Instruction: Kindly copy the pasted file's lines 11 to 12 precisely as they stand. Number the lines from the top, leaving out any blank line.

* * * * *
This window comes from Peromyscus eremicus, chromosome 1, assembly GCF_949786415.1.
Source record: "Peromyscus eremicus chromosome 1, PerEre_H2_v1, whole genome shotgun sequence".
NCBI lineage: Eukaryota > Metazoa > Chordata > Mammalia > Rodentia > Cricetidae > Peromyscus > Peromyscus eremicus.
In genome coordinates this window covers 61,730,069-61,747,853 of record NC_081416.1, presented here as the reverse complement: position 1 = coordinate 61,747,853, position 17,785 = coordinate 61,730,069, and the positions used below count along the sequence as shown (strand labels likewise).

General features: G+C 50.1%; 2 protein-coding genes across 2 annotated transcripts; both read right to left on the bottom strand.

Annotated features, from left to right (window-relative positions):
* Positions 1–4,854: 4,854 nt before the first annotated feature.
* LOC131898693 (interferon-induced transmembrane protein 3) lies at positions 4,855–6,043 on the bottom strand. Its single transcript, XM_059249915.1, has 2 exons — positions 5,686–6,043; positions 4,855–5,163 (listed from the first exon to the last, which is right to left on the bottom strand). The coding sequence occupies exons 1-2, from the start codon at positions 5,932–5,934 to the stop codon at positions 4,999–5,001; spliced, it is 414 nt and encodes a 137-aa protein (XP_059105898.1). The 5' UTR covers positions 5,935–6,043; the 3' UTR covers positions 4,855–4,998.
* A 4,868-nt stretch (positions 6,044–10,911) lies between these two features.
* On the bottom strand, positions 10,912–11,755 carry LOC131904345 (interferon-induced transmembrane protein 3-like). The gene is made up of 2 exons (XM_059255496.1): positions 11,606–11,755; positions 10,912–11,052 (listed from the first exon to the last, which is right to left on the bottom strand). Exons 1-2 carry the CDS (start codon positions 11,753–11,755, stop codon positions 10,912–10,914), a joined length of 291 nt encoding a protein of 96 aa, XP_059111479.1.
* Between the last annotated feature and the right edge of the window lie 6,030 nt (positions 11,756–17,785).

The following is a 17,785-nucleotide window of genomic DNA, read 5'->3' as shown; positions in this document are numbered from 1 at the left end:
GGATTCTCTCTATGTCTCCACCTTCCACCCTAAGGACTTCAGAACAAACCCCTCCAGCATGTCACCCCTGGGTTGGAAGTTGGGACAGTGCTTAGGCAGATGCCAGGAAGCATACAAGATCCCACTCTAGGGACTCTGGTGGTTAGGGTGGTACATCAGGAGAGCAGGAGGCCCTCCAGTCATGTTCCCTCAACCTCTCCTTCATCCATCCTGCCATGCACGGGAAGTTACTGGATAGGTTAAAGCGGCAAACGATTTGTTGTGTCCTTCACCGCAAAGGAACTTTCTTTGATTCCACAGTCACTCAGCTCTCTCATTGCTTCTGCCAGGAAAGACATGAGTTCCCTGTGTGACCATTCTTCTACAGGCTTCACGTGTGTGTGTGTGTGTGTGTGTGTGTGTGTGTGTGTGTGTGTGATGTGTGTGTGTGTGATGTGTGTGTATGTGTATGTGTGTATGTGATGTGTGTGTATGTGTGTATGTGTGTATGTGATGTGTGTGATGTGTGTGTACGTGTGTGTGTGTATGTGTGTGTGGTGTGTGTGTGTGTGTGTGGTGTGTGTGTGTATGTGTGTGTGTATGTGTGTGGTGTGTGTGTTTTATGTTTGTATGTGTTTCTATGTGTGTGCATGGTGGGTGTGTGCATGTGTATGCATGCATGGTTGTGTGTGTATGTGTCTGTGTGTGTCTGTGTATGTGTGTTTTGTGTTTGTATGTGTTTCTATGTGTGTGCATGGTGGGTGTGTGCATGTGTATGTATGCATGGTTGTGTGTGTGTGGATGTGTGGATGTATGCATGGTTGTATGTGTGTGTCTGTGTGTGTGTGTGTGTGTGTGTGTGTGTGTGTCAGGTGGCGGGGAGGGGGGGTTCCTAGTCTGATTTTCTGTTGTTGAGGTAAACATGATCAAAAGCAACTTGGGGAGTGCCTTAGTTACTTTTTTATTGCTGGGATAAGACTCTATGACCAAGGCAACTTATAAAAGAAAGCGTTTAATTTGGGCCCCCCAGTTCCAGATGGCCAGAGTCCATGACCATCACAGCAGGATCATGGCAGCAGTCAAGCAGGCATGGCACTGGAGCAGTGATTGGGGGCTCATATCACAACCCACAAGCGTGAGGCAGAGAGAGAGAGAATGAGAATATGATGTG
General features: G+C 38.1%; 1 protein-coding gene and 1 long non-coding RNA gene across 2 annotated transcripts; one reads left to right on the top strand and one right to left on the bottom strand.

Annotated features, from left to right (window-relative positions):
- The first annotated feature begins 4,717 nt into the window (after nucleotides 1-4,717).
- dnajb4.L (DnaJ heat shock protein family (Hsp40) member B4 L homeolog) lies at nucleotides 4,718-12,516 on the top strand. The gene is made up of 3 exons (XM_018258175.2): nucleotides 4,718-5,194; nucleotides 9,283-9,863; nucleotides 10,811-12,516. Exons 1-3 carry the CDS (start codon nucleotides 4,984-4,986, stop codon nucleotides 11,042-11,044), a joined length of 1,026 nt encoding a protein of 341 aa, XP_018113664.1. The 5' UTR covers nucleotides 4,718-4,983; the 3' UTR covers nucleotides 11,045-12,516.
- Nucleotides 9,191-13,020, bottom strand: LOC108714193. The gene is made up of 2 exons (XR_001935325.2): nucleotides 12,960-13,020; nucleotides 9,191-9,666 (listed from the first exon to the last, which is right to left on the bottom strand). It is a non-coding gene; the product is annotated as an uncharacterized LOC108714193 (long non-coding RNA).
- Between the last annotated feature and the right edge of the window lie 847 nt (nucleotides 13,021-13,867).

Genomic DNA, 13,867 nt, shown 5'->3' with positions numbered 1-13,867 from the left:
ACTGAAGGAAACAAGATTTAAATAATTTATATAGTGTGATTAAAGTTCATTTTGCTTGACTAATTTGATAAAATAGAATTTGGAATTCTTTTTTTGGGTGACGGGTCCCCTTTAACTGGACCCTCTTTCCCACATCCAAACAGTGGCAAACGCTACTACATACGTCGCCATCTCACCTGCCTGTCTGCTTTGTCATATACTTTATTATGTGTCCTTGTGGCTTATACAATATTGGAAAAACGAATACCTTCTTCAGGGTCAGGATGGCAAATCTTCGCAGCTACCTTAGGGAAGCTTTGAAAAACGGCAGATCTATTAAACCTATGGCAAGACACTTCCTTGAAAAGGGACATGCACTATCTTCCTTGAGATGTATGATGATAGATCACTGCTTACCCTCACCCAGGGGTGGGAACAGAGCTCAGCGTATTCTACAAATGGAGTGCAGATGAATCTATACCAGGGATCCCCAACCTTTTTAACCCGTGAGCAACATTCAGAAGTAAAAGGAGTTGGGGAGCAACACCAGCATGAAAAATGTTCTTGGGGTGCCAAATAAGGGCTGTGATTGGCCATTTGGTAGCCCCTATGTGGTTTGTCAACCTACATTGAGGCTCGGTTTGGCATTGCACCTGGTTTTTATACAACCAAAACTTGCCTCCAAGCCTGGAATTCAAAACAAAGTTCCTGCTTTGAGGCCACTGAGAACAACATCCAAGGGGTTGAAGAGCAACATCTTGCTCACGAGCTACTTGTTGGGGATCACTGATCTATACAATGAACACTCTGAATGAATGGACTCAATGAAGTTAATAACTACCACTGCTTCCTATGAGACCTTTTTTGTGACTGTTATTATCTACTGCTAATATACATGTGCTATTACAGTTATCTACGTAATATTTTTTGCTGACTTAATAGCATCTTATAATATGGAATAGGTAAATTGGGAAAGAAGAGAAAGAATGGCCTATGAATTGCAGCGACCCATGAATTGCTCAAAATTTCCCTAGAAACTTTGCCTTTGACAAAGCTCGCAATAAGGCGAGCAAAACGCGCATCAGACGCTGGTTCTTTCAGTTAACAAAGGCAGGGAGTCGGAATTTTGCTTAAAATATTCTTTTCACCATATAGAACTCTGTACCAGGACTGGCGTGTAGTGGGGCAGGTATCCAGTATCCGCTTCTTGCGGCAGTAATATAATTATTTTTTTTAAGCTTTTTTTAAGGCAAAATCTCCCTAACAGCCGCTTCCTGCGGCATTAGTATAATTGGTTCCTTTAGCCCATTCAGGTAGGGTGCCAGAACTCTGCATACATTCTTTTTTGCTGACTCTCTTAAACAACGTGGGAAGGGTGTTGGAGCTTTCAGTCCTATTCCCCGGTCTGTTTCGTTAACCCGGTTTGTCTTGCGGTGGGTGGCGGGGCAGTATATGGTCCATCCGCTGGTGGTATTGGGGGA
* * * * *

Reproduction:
* Between the last annotated feature and the right edge of the window lie 6,030 nt (positions 11,756–17,785).

The following is a 17,785-nucleotide window of genomic DNA, read 5'->3' as shown; positions in this document are numbered from 1 at the left end: